Anchorage 47.0 °F
Fairbanks 46.0 °F
Juneau 43.0 °F
Flame retardants in toys cause cancer
ANCHORAGE, Ak-- Vi Waghiyi, grandmother and mother from St. Lawerence says her community is highly toxic.
"Communities like ours on St. Lawerence Island, we are some of the most highly contaminated population on the planet from global contaminants," Vi Waghiyi, Environmental Health and Justice Program Program Director says.
To make matters worse, some house hold items add to the toxity level.
"Our children are more vulnerable and this greatly concerns me as a grandmother because our children has twice as much birth effects than the lower 48. Children, they crawl on the carpet pad, the pad has flame retardents," Waghiyi says.
In 1970, flame retardent chemicals such as Tris were found in every day items.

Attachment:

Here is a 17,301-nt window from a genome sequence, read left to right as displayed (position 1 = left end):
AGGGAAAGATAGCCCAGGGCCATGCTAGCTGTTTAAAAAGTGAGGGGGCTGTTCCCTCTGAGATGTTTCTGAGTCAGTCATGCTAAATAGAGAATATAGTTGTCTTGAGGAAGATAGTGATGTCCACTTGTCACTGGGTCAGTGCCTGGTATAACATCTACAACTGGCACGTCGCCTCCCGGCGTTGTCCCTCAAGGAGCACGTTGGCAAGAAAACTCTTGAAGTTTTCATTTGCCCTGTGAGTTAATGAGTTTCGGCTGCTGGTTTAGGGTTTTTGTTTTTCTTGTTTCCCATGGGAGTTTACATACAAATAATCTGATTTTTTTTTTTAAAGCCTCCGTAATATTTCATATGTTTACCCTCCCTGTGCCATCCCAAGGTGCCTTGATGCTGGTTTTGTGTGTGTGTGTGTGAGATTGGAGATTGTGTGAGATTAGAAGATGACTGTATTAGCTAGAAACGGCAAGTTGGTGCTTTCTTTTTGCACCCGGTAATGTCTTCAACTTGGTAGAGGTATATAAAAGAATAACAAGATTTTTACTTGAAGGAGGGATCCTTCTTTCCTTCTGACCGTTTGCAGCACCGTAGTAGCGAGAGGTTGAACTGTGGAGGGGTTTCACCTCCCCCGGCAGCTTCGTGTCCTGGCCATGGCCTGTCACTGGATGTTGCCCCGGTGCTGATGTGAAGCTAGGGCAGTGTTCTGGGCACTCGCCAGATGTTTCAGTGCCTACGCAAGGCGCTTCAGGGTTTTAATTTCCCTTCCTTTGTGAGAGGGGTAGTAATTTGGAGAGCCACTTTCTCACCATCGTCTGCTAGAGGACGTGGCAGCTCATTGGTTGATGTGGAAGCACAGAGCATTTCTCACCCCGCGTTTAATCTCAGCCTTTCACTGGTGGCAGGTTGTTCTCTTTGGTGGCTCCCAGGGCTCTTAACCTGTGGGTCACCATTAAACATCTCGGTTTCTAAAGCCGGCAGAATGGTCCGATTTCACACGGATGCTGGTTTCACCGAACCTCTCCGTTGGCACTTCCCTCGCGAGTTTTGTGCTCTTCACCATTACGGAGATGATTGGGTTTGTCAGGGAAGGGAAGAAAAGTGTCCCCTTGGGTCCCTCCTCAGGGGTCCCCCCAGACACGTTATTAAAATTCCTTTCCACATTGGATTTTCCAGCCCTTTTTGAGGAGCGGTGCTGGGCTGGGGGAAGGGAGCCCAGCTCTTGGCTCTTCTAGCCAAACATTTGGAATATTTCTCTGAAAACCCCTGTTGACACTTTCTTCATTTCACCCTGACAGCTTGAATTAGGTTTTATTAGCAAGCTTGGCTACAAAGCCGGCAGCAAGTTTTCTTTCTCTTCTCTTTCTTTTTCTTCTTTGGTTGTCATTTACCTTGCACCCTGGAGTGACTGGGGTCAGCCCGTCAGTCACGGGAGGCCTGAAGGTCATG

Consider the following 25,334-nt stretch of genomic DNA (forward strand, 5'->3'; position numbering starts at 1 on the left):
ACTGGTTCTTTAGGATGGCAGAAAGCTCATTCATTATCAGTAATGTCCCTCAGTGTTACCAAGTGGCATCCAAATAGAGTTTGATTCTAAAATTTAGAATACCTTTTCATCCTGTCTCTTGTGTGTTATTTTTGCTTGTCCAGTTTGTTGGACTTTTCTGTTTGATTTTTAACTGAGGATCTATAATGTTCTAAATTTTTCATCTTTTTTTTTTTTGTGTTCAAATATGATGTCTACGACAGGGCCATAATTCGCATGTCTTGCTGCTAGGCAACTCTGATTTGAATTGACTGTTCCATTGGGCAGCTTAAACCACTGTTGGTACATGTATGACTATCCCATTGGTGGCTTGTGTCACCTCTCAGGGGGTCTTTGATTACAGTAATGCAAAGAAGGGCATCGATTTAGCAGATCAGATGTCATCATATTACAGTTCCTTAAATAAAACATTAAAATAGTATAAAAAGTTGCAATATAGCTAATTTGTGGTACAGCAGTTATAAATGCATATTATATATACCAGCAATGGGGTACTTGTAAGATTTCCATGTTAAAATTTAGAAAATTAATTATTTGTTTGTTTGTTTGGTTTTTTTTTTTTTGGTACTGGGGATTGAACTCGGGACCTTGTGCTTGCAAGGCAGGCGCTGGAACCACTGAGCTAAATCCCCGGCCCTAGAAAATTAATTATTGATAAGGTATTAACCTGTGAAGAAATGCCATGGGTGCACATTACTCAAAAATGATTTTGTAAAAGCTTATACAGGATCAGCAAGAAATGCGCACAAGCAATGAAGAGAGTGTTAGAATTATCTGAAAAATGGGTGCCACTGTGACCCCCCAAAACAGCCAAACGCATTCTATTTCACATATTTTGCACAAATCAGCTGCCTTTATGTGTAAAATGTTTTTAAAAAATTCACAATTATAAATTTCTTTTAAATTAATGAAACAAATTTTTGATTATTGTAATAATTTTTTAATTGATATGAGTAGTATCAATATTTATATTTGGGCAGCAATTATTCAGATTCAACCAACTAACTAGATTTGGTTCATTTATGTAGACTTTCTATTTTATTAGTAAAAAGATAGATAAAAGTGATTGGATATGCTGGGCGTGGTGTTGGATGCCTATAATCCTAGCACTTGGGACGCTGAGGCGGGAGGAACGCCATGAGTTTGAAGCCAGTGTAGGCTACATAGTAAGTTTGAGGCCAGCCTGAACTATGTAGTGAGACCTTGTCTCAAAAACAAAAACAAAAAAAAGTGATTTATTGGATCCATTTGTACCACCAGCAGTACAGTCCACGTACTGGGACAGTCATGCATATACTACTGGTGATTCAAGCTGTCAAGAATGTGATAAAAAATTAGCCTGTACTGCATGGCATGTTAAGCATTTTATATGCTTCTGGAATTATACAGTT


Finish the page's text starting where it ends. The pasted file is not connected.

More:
But no plan of action has been issued yet.
"But what hasn't been done at the federal level is the removal of these chemicals from children's products," Pamela Miller, Executive Director of ACAT says.
Alaska Community Action on Toxics tests childrens toys and other items for possible hazardous chemicals. The results were terrifying.
"These care chemicals known to be cancer causing. They are known to cause reproductive harm, and they can damage the developing brain and nerve system," Miller states.
After noticing results, Senator Donnie Olsen, a small community citizen, introduced a bill for companies to use an alternative.
"First of all senater donnie olsen introduced bill 151 toxic free act," Miller says.
For mother and grand mother Vi, it's a step in the right direction.
"I like to thank him for sponsoring and introducing senate bill 151. The Toxic Free Childrens Act. It is important to show him grartitude and acknowledge the work that he is doing to protect the health of children in future generations," Waghiyi says.
For now, Alaska Community Action of Toxics can only spread awareness.